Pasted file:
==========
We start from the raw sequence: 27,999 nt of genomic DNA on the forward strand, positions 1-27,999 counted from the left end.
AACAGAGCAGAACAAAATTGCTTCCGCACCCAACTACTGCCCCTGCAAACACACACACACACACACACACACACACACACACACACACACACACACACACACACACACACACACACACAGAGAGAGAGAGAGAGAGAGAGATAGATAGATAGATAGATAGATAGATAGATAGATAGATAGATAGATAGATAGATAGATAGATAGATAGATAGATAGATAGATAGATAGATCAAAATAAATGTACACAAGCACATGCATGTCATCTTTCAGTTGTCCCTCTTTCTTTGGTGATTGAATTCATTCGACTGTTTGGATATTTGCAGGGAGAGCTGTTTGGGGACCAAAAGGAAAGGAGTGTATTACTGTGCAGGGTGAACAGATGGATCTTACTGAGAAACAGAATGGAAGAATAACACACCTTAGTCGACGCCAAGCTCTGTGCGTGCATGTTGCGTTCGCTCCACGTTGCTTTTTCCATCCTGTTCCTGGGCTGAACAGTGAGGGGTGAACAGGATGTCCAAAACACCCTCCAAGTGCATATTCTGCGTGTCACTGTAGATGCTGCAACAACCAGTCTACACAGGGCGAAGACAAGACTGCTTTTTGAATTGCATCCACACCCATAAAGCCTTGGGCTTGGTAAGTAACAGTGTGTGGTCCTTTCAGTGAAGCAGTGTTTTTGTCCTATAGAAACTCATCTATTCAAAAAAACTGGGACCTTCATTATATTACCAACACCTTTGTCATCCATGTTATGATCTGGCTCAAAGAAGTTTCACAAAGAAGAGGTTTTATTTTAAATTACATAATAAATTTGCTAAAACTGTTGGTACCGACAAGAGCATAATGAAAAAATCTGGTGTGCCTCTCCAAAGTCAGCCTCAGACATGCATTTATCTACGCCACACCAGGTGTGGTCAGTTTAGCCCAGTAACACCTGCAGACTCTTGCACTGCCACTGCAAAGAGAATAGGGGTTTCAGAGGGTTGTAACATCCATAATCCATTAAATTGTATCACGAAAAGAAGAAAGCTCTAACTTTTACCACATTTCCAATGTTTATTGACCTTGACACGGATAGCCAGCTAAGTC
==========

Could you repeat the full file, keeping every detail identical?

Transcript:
We start from the raw sequence: 27,999 nt of genomic DNA on the forward strand, positions 1-27,999 counted from the left end.
AACAGAGCAGAACAAAATTGCTTCCGCACCCAACTACTGCCCCTGCAAACACACACACACACACACACACACACACACACACACACACACACACACACACACACACACACACACACACAGAGAGAGAGAGAGAGAGAGAGATAGATAGATAGATAGATAGATAGATAGATAGATAGATAGATAGATAGATAGATAGATAGATAGATAGATAGATAGATAGATAGATAGATCAAAATAAATGTACACAAGCACATGCATGTCATCTTTCAGTTGTCCCTCTTTCTTTGGTGATTGAATTCATTCGACTGTTTGGATATTTGCAGGGAGAGCTGTTTGGGGACCAAAAGGAAAGGAGTGTATTACTGTGCAGGGTGAACAGATGGATCTTACTGAGAAACAGAATGGAAGAATAACACACCTTAGTCGACGCCAAGCTCTGTGCGTGCATGTTGCGTTCGCTCCACGTTGCTTTTTCCATCCTGTTCCTGGGCTGAACAGTGAGGGGTGAACAGGATGTCCAAAACACCCTCCAAGTGCATATTCTGCGTGTCACTGTAGATGCTGCAACAACCAGTCTACACAGGGCGAAGACAAGACTGCTTTTTGAATTGCATCCACACCCATAAAGCCTTGGGCTTGGTAAGTAACAGTGTGTGGTCCTTTCAGTGAAGCAGTGTTTTTGTCCTATAGAAACTCATCTATTCAAAAAAACTGGGACCTTCATTATATTACCAACACCTTTGTCATCCATGTTATGATCTGGCTCAAAGAAGTTTCACAAAGAAGAGGTTTTATTTTAAATTACATAATAAATTTGCTAAAACTGTTGGTACCGACAAGAGCATAATGAAAAAATCTGGTGTGCCTCTCCAAAGTCAGCCTCAGACATGCATTTATCTACGCCACACCAGGTGTGGTCAGTTTAGCCCAGTAACACCTGCAGACTCTTGCACTGCCACTGCAAAGAGAATAGGGGTTTCAGAGGGTTGTAACATCCATAATCCATTAAATTGTATCACGAAAAGAAGAAAGCTCTAACTTTTACCACATTTCCAATGTTTATTGACCTTGACACGGATAGCCAGCTAAGTC